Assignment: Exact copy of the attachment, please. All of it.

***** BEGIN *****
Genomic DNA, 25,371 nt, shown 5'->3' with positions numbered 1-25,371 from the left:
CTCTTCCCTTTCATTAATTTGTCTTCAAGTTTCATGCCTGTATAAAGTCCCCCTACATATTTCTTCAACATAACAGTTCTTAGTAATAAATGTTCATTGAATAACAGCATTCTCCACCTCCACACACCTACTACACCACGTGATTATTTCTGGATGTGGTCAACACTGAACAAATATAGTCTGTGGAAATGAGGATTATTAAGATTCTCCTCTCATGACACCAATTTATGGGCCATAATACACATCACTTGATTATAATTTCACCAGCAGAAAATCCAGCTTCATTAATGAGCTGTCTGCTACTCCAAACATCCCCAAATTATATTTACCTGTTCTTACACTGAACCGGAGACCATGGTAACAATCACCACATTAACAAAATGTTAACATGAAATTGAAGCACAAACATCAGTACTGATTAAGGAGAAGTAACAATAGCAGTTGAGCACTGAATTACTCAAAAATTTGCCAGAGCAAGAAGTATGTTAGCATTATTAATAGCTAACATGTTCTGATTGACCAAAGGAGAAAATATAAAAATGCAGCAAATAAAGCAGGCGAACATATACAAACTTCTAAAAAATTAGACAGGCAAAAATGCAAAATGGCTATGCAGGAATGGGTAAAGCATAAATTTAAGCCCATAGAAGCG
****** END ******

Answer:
Genomic DNA, 25,371 nt, shown 5'->3' with positions numbered 1-25,371 from the left:
CTCTTCCCTTTCATTAATTTGTCTTCAAGTTTCATGCCTGTATAAAGTCCCCCTACATATTTCTTCAACATAACAGTTCTTAGTAATAAATGTTCATTGAATAACAGCATTCTCCACCTCCACACACCTACTACACCACGTGATTATTTCTGGATGTGGTCAACACTGAACAAATATAGTCTGTGGAAATGAGGATTATTAAGATTCTCCTCTCATGACACCAATTTATGGGCCATAATACACATCACTTGATTATAATTTCACCAGCAGAAAATCCAGCTTCATTAATGAGCTGTCTGCTACTCCAAACATCCCCAAATTATATTTACCTGTTCTTACACTGAACCGGAGACCATGGTAACAATCACCACATTAACAAAATGTTAACATGAAATTGAAGCACAAACATCAGTACTGATTAAGGAGAAGTAACAATAGCAGTTGAGCACTGAATTACTCAAAAATTTGCCAGAGCAAGAAGTATGTTAGCATTATTAATAGCTAACATGTTCTGATTGACCAAAGGAGAAAATATAAAAATGCAGCAAATAAAGCAGGCGAACATATACAAACTTCTAAAAAATTAGACAGGCAAAAATGCAAAATGGCTATGCAGGAATGGGTAAAGCATAAATTTAAGCCCATAGAAGCG